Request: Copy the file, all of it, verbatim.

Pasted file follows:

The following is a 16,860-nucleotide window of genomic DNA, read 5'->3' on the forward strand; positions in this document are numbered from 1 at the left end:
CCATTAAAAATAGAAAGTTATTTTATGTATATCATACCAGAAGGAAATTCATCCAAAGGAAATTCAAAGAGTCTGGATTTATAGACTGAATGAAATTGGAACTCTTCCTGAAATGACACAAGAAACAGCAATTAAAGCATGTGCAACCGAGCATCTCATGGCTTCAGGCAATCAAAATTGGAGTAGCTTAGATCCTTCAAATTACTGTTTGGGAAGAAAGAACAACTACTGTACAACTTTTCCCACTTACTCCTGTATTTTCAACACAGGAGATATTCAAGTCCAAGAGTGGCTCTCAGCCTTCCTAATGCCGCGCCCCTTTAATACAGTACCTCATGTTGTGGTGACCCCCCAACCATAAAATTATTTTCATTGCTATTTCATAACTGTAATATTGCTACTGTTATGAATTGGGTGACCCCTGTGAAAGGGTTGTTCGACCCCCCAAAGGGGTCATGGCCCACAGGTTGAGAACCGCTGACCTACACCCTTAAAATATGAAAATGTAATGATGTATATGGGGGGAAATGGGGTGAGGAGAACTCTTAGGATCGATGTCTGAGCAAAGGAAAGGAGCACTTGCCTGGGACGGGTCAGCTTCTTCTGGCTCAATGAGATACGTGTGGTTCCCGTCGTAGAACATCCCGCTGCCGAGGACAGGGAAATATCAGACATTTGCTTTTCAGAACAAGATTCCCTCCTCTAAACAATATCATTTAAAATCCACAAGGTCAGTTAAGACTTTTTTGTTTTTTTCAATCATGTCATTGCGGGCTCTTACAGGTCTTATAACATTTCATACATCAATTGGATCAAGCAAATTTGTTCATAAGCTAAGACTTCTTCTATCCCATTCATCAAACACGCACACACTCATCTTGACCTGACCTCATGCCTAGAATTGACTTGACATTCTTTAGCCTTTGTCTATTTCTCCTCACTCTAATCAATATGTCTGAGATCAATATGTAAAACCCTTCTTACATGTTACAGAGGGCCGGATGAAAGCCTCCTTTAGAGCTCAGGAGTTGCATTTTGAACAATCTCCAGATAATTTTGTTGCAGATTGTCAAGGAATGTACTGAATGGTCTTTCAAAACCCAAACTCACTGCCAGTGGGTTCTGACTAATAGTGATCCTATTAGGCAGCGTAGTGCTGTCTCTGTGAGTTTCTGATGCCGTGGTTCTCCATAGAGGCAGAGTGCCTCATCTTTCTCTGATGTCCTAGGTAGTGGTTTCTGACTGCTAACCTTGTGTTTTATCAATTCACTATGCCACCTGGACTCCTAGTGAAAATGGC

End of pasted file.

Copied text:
The following is a 16,860-nucleotide window of genomic DNA, read 5'->3' on the forward strand; positions in this document are numbered from 1 at the left end:
CCATTAAAAATAGAAAGTTATTTTATGTATATCATACCAGAAGGAAATTCATCCAAAGGAAATTCAAAGAGTCTGGATTTATAGACTGAATGAAATTGGAACTCTTCCTGAAATGACACAAGAAACAGCAATTAAAGCATGTGCAACCGAGCATCTCATGGCTTCAGGCAATCAAAATTGGAGTAGCTTAGATCCTTCAAATTACTGTTTGGGAAGAAAGAACAACTACTGTACAACTTTTCCCACTTACTCCTGTATTTTCAACACAGGAGATATTCAAGTCCAAGAGTGGCTCTCAGCCTTCCTAATGCCGCGCCCCTTTAATACAGTACCTCATGTTGTGGTGACCCCCCAACCATAAAATTATTTTCATTGCTATTTCATAACTGTAATATTGCTACTGTTATGAATTGGGTGACCCCTGTGAAAGGGTTGTTCGACCCCCCAAAGGGGTCATGGCCCACAGGTTGAGAACCGCTGACCTACACCCTTAAAATATGAAAATGTAATGATGTATATGGGGGGAAATGGGGTGAGGAGAACTCTTAGGATCGATGTCTGAGCAAAGGAAAGGAGCACTTGCCTGGGACGGGTCAGCTTCTTCTGGCTCAATGAGATACGTGTGGTTCCCGTCGTAGAACATCCCGCTGCCGAGGACAGGGAAATATCAGACATTTGCTTTTCAGAACAAGATTCCCTCCTCTAAACAATATCATTTAAAATCCACAAGGTCAGTTAAGACTTTTTTGTTTTTTTCAATCATGTCATTGCGGGCTCTTACAGGTCTTATAACATTTCATACATCAATTGGATCAAGCAAATTTGTTCATAAGCTAAGACTTCTTCTATCCCATTCATCAAACACGCACACACTCATCTTGACCTGACCTCATGCCTAGAATTGACTTGACATTCTTTAGCCTTTGTCTATTTCTCCTCACTCTAATCAATATGTCTGAGATCAATATGTAAAACCCTTCTTACATGTTACAGAGGGCCGGATGAAAGCCTCCTTTAGAGCTCAGGAGTTGCATTTTGAACAATCTCCAGATAATTTTGTTGCAGATTGTCAAGGAATGTACTGAATGGTCTTTCAAAACCCAAACTCACTGCCAGTGGGTTCTGACTAATAGTGATCCTATTAGGCAGCGTAGTGCTGTCTCTGTGAGTTTCTGATGCCGTGGTTCTCCATAGAGGCAGAGTGCCTCATCTTTCTCTGATGTCCTAGGTAGTGGTTTCTGACTGCTAACCTTGTGTTTTATCAATTCACTATGCCACCTGGACTCCTAGTGAAAATGGC